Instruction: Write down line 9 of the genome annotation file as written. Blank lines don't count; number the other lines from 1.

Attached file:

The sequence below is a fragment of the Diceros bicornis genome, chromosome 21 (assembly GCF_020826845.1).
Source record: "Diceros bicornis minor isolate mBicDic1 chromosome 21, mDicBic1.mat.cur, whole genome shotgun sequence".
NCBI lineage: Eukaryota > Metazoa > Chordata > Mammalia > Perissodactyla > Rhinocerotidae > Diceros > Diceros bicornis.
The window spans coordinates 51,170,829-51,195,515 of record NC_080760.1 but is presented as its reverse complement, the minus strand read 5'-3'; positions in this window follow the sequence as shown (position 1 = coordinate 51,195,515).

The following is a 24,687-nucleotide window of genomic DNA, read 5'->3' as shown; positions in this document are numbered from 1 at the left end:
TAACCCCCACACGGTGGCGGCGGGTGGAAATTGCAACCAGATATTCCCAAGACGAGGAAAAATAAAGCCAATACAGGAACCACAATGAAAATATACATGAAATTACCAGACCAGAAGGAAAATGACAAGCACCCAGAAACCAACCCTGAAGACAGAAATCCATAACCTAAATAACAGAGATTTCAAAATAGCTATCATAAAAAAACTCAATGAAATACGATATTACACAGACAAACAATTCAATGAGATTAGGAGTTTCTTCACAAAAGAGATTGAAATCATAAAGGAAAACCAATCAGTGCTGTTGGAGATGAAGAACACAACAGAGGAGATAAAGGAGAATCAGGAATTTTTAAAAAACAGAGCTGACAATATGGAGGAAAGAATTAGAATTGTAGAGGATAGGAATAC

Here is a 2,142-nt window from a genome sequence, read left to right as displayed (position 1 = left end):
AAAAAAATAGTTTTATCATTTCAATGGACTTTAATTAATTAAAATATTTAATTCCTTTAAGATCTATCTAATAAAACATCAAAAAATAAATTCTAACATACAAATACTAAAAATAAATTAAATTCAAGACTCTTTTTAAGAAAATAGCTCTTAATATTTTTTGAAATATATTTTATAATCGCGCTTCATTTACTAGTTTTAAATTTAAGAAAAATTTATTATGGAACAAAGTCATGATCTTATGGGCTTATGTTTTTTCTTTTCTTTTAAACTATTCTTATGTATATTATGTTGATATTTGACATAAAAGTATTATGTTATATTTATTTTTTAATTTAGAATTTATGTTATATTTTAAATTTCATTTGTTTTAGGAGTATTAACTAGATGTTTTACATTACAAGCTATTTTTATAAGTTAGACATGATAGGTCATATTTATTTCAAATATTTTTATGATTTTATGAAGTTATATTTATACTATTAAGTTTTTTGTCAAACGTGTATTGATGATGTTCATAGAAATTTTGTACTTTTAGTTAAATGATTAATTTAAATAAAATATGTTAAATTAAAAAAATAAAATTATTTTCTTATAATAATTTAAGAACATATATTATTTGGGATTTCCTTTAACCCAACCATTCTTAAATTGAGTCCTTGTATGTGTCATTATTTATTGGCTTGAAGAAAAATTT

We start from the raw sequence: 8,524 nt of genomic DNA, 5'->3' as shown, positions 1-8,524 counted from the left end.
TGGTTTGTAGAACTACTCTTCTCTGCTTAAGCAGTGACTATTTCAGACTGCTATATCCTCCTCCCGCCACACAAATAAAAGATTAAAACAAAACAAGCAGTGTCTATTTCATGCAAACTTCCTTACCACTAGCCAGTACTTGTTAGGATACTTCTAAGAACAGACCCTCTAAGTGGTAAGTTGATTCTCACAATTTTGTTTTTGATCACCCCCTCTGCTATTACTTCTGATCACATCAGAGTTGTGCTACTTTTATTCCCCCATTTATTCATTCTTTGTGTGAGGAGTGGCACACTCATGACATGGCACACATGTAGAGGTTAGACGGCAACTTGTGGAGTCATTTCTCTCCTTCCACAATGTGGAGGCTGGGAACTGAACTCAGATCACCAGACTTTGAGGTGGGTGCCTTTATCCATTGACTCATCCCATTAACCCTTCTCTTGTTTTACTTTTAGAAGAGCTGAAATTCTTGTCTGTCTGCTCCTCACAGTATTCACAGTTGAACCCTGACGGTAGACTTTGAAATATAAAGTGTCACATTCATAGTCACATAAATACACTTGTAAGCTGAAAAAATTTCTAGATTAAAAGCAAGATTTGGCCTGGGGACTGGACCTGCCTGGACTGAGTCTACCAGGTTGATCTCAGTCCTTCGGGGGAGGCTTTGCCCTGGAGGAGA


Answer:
We start from the raw sequence: 8,524 nt of genomic DNA, 5'->3' as shown, positions 1-8,524 counted from the left end.